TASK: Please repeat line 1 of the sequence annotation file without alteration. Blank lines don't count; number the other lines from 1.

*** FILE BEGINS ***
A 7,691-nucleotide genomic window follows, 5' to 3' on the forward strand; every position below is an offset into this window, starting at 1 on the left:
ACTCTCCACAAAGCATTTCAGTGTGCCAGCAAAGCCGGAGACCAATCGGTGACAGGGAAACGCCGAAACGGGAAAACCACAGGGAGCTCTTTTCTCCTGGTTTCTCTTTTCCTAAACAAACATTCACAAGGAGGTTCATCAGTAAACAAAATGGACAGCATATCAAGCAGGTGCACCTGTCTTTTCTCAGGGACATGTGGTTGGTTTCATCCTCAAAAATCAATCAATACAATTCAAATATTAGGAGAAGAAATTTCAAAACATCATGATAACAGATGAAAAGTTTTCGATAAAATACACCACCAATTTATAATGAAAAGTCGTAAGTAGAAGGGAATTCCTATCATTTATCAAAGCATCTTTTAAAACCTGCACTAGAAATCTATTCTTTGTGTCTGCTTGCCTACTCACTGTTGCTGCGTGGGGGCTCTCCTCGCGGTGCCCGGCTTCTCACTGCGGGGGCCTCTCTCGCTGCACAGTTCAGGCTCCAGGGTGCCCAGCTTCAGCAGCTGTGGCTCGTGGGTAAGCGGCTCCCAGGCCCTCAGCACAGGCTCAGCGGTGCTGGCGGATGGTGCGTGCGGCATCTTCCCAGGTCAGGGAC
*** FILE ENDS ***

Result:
A 7,691-nucleotide genomic window follows, 5' to 3' on the forward strand; every position below is an offset into this window, starting at 1 on the left: